How can poetry set you free?
Can poetry be a safe space? An act of protest? What about both? For our National Poetry Month query, River Halen gets personal about poetry as a way for marginalized ideas to bloom and find their publics:
“I said a version of this elsewhere once, but I think it bears repeating because it’s something I think about a lot. Poems are an ideal container for things that it’s not safe to speak directly, for fear of being understood too well by the wrong people. Queer experiences have been and continue to be documented in poetry in environments where ‘saying it straight’ is dangerous or does an injustice to the nature of the experience. All kinds of non-normative and marginalized experiences find a home in poetry. In this way, lived realities can make it into the archive that the archive meant to erase, and political resistance can gain coherence right under the noses of the ones in charge. It’s a really wild technology.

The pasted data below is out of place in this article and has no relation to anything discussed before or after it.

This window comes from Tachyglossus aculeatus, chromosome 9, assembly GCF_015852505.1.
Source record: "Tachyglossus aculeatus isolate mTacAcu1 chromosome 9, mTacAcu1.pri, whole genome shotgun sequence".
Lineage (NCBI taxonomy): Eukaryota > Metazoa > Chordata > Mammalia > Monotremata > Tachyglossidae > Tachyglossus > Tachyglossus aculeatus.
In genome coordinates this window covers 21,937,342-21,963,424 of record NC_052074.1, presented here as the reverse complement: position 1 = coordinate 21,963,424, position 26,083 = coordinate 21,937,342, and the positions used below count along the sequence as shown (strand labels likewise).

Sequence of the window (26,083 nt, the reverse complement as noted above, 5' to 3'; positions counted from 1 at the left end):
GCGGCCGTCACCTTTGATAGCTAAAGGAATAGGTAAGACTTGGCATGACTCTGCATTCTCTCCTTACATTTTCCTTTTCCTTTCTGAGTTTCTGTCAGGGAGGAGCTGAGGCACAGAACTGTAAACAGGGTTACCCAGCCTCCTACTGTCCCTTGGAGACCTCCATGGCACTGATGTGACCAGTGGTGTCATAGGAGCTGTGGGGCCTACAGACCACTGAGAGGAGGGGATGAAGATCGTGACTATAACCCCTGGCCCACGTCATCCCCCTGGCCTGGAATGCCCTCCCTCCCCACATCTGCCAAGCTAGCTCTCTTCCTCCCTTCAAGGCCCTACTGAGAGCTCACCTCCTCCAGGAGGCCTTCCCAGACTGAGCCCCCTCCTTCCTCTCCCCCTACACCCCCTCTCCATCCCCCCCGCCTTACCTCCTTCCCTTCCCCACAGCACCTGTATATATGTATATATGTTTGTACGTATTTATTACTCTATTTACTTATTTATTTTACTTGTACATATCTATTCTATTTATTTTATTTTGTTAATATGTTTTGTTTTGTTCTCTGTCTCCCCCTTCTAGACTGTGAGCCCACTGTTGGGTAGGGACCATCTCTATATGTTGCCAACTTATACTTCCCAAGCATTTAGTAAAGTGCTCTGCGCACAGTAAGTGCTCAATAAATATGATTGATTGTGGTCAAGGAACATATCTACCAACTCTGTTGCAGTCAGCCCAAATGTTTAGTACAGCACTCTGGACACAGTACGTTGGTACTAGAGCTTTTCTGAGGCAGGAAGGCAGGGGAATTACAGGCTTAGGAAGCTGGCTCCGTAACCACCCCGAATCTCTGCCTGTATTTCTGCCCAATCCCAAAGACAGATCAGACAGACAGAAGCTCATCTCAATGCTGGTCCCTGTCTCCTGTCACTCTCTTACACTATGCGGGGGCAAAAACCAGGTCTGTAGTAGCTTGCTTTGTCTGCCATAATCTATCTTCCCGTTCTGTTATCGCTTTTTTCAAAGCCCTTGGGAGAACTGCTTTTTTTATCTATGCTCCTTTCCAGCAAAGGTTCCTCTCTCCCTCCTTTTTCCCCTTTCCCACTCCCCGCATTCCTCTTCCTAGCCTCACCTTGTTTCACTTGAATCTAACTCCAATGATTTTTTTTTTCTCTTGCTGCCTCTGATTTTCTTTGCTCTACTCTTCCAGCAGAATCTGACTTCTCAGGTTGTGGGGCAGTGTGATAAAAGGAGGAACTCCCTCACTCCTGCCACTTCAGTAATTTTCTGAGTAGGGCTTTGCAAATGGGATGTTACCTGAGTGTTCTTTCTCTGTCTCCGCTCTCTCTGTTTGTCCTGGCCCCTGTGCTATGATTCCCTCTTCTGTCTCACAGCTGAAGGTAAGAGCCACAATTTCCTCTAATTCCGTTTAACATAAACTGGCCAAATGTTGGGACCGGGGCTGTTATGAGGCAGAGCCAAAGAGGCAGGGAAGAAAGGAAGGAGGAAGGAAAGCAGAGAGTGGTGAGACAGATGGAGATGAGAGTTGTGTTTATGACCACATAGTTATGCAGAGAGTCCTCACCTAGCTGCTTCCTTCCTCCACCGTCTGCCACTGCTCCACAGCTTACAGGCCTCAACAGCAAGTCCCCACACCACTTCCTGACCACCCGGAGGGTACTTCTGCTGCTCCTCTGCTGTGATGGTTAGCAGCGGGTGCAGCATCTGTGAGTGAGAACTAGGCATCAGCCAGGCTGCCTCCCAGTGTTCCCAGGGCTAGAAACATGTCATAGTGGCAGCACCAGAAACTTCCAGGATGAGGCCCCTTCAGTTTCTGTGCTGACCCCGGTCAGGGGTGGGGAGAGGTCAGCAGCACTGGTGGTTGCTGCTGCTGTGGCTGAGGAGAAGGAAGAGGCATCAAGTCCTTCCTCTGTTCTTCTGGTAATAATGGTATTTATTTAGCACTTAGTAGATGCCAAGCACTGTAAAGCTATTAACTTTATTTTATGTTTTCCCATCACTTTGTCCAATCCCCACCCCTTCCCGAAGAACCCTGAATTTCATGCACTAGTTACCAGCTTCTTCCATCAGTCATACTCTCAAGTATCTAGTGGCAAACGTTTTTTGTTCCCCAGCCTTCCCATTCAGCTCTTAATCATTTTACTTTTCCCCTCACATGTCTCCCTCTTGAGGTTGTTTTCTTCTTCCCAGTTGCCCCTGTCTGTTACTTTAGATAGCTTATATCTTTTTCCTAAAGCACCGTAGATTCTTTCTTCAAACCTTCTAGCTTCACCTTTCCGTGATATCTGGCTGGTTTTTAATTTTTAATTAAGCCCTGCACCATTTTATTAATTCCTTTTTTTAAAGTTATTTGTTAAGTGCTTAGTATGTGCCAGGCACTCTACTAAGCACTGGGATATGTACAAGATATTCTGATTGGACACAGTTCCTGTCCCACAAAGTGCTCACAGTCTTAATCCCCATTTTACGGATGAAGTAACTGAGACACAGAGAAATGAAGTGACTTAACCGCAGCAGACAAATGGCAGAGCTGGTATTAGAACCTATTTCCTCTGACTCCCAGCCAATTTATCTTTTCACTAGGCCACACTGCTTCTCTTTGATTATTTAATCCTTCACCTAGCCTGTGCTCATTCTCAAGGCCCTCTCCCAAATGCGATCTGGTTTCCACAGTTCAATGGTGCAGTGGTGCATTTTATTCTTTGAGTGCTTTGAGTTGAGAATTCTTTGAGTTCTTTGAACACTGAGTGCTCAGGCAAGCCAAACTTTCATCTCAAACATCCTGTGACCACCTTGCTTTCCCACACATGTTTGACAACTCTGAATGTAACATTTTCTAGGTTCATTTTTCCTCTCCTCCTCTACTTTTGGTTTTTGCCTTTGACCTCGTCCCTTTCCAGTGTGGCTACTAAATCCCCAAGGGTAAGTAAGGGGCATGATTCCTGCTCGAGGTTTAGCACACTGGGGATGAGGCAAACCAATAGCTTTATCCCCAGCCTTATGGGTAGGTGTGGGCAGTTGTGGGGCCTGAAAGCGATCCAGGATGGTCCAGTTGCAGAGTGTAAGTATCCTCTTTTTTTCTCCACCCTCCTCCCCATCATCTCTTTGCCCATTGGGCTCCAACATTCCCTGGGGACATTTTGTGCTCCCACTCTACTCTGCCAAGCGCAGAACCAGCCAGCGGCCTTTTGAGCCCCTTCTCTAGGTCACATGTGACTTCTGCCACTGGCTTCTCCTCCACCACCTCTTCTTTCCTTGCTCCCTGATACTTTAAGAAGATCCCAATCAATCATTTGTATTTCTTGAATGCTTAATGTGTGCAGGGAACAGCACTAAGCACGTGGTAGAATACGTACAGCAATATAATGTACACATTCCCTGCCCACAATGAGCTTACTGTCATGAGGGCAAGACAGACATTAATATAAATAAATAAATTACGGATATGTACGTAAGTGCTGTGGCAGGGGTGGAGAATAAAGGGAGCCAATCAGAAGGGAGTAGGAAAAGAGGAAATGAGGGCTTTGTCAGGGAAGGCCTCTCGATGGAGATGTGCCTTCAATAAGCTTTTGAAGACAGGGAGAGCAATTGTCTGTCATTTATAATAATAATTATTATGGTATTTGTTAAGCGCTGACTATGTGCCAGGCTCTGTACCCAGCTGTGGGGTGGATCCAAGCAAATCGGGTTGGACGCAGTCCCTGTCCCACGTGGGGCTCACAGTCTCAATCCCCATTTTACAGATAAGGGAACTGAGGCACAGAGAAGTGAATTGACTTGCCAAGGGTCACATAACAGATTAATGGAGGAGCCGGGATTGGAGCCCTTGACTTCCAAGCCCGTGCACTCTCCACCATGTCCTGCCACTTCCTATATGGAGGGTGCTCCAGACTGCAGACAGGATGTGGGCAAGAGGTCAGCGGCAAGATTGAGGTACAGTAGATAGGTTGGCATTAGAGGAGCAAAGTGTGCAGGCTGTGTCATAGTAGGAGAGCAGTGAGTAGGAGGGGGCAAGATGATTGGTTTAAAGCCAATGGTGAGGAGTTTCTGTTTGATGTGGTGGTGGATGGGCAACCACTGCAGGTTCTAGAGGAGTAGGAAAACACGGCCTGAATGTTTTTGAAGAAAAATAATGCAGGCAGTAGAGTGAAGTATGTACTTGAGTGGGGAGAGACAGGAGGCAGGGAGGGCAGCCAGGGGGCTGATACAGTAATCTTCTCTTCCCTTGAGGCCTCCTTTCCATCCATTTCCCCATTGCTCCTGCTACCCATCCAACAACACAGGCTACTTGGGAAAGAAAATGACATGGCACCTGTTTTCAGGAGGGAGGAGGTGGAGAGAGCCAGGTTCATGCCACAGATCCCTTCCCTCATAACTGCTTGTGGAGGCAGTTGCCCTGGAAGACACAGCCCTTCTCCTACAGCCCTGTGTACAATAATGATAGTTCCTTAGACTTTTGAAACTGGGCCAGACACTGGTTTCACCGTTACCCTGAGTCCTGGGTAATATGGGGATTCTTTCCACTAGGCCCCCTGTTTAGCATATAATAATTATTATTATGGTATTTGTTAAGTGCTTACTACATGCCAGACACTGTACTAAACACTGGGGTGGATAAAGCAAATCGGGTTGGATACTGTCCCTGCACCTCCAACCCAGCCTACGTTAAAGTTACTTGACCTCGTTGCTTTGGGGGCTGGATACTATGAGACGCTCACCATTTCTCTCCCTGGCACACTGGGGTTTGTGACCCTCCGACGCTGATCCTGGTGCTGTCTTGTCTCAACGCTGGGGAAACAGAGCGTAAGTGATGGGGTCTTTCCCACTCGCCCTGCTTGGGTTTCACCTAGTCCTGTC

And then, conversely, sometimes poetry consists of the most plainspoken, direct statement ever. In these cases it’s often because you weren’t supposed to say that thing; it’s against the rules somehow, but saying it breaks something loose. I think about my poems in both of these modes, as little lock boxes of code, and as ostentatious practices of openness, and I often find myself going back and forth between these modes in the same piece.”
– River Halen
River Halen is a non-binary transgender writer of Catalan and Danish descent born in Surrey, BC, on unceded Coast Salish land and now living in Tio’tia:ke (Montreal). Their poems and essays dealing with relation, ecology, transformation, and sexuality have been published widely in Canada, the U.S., Australia, and Japan. They have been shortlisted for the Trillium Book Award for Poetry and a National Magazine Award, and selected for inclusion in Best Canadian Essays. Their